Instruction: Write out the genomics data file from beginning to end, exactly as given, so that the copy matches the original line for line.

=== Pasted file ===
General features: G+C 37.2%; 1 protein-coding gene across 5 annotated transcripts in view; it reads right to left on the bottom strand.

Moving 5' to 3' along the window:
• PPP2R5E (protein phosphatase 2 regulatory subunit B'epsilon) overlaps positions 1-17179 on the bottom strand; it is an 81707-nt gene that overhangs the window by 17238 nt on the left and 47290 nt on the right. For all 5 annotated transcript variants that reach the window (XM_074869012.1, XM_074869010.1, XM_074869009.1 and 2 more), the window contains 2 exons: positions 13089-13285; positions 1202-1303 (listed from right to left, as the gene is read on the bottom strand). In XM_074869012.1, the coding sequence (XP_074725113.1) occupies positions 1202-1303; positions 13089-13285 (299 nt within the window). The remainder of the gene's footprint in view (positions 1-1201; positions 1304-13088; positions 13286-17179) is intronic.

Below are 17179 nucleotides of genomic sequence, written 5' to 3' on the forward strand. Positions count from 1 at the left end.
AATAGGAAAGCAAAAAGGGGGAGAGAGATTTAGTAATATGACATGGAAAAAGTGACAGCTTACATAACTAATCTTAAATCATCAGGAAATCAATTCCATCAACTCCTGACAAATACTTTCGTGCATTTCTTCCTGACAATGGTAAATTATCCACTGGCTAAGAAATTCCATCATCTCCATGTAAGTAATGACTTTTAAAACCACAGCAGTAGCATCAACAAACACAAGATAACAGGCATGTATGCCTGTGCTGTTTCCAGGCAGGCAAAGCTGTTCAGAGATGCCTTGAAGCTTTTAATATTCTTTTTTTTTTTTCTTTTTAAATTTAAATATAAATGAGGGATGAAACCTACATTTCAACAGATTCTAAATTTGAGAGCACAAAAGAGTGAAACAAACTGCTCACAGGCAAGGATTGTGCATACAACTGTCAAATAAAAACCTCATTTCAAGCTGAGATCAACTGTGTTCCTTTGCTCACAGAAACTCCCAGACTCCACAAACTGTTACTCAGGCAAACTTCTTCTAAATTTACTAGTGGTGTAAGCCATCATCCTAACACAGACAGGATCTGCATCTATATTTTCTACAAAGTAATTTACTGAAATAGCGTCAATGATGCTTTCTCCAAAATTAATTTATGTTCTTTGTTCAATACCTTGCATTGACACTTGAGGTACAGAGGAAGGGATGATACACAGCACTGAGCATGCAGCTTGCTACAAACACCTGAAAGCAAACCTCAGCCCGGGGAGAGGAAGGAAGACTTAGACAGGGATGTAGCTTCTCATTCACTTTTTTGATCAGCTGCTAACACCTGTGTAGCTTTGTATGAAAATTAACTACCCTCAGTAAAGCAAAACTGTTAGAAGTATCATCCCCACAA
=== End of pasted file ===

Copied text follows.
General features: G+C 37.2%; 1 protein-coding gene across 5 annotated transcripts in view; it reads right to left on the bottom strand.

Moving 5' to 3' along the window:
• PPP2R5E (protein phosphatase 2 regulatory subunit B'epsilon) overlaps positions 1-17179 on the bottom strand; it is an 81707-nt gene that overhangs the window by 17238 nt on the left and 47290 nt on the right. For all 5 annotated transcript variants that reach the window (XM_074869012.1, XM_074869010.1, XM_074869009.1 and 2 more), the window contains 2 exons: positions 13089-13285; positions 1202-1303 (listed from right to left, as the gene is read on the bottom strand). In XM_074869012.1, the coding sequence (XP_074725113.1) occupies positions 1202-1303; positions 13089-13285 (299 nt within the window). The remainder of the gene's footprint in view (positions 1-1201; positions 1304-13088; positions 13286-17179) is intronic.

Below are 17179 nucleotides of genomic sequence, written 5' to 3' on the forward strand. Positions count from 1 at the left end.
AATAGGAAAGCAAAAAGGGGGAGAGAGATTTAGTAATATGACATGGAAAAAGTGACAGCTTACATAACTAATCTTAAATCATCAGGAAATCAATTCCATCAACTCCTGACAAATACTTTCGTGCATTTCTTCCTGACAATGGTAAATTATCCACTGGCTAAGAAATTCCATCATCTCCATGTAAGTAATGACTTTTAAAACCACAGCAGTAGCATCAACAAACACAAGATAACAGGCATGTATGCCTGTGCTGTTTCCAGGCAGGCAAAGCTGTTCAGAGATGCCTTGAAGCTTTTAATATTCTTTTTTTTTTTTCTTTTTAAATTTAAATATAAATGAGGGATGAAACCTACATTTCAACAGATTCTAAATTTGAGAGCACAAAAGAGTGAAACAAACTGCTCACAGGCAAGGATTGTGCATACAACTGTCAAATAAAAACCTCATTTCAAGCTGAGATCAACTGTGTTCCTTTGCTCACAGAAACTCCCAGACTCCACAAACTGTTACTCAGGCAAACTTCTTCTAAATTTACTAGTGGTGTAAGCCATCATCCTAACACAGACAGGATCTGCATCTATATTTTCTACAAAGTAATTTACTGAAATAGCGTCAATGATGCTTTCTCCAAAATTAATTTATGTTCTTTGTTCAATACCTTGCATTGACACTTGAGGTACAGAGGAAGGGATGATACACAGCACTGAGCATGCAGCTTGCTACAAACACCTGAAAGCAAACCTCAGCCCGGGGAGAGGAAGGAAGACTTAGACAGGGATGTAGCTTCTCATTCACTTTTTTGATCAGCTGCTAACACCTGTGTAGCTTTGTATGAAAATTAACTACCCTCAGTAAAGCAAAACTGTTAGAAGTATCATCCCCACAA